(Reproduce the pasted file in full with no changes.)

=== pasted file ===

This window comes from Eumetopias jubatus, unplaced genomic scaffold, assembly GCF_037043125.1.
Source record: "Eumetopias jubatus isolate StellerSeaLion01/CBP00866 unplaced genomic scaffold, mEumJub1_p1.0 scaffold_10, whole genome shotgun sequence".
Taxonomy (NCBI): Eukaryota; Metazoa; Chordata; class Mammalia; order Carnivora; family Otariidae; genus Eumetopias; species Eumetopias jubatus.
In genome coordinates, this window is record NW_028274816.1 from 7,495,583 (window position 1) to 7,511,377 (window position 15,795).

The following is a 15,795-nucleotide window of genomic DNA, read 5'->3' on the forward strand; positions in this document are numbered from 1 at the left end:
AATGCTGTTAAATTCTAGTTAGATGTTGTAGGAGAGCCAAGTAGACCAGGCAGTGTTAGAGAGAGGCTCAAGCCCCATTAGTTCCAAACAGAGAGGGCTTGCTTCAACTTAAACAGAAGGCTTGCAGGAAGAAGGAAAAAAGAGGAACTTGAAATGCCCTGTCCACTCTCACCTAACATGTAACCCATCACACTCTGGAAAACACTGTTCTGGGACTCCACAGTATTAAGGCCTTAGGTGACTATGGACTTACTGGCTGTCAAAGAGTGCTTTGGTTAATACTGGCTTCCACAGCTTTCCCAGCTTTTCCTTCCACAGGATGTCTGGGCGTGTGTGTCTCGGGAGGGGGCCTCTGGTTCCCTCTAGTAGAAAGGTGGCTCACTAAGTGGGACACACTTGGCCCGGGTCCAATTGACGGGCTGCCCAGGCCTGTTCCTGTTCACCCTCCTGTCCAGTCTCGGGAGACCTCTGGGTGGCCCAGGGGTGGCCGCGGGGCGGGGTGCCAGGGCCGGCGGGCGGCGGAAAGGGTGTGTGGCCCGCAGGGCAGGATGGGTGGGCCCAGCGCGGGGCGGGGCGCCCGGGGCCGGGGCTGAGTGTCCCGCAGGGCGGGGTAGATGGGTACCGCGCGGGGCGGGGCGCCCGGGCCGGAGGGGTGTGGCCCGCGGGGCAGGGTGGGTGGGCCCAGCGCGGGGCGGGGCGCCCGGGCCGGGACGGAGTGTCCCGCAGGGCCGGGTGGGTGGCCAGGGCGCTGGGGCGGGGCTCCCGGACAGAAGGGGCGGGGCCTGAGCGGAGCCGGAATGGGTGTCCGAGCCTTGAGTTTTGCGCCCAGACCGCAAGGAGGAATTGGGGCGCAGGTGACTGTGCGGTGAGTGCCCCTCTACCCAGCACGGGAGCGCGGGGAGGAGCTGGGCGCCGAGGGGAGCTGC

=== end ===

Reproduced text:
This window comes from Eumetopias jubatus, unplaced genomic scaffold, assembly GCF_037043125.1.
Source record: "Eumetopias jubatus isolate StellerSeaLion01/CBP00866 unplaced genomic scaffold, mEumJub1_p1.0 scaffold_10, whole genome shotgun sequence".
Taxonomy (NCBI): Eukaryota; Metazoa; Chordata; class Mammalia; order Carnivora; family Otariidae; genus Eumetopias; species Eumetopias jubatus.
In genome coordinates, this window is record NW_028274816.1 from 7,495,583 (window position 1) to 7,511,377 (window position 15,795).

The following is a 15,795-nucleotide window of genomic DNA, read 5'->3' on the forward strand; positions in this document are numbered from 1 at the left end:
AATGCTGTTAAATTCTAGTTAGATGTTGTAGGAGAGCCAAGTAGACCAGGCAGTGTTAGAGAGAGGCTCAAGCCCCATTAGTTCCAAACAGAGAGGGCTTGCTTCAACTTAAACAGAAGGCTTGCAGGAAGAAGGAAAAAAGAGGAACTTGAAATGCCCTGTCCACTCTCACCTAACATGTAACCCATCACACTCTGGAAAACACTGTTCTGGGACTCCACAGTATTAAGGCCTTAGGTGACTATGGACTTACTGGCTGTCAAAGAGTGCTTTGGTTAATACTGGCTTCCACAGCTTTCCCAGCTTTTCCTTCCACAGGATGTCTGGGCGTGTGTGTCTCGGGAGGGGGCCTCTGGTTCCCTCTAGTAGAAAGGTGGCTCACTAAGTGGGACACACTTGGCCCGGGTCCAATTGACGGGCTGCCCAGGCCTGTTCCTGTTCACCCTCCTGTCCAGTCTCGGGAGACCTCTGGGTGGCCCAGGGGTGGCCGCGGGGCGGGGTGCCAGGGCCGGCGGGCGGCGGAAAGGGTGTGTGGCCCGCAGGGCAGGATGGGTGGGCCCAGCGCGGGGCGGGGCGCCCGGGGCCGGGGCTGAGTGTCCCGCAGGGCGGGGTAGATGGGTACCGCGCGGGGCGGGGCGCCCGGGCCGGAGGGGTGTGGCCCGCGGGGCAGGGTGGGTGGGCCCAGCGCGGGGCGGGGCGCCCGGGCCGGGACGGAGTGTCCCGCAGGGCCGGGTGGGTGGCCAGGGCGCTGGGGCGGGGCTCCCGGACAGAAGGGGCGGGGCCTGAGCGGAGCCGGAATGGGTGTCCGAGCCTTGAGTTTTGCGCCCAGACCGCAAGGAGGAATTGGGGCGCAGGTGACTGTGCGGTGAGTGCCCCTCTACCCAGCACGGGAGCGCGGGGAGGAGCTGGGCGCCGAGGGGAGCTGC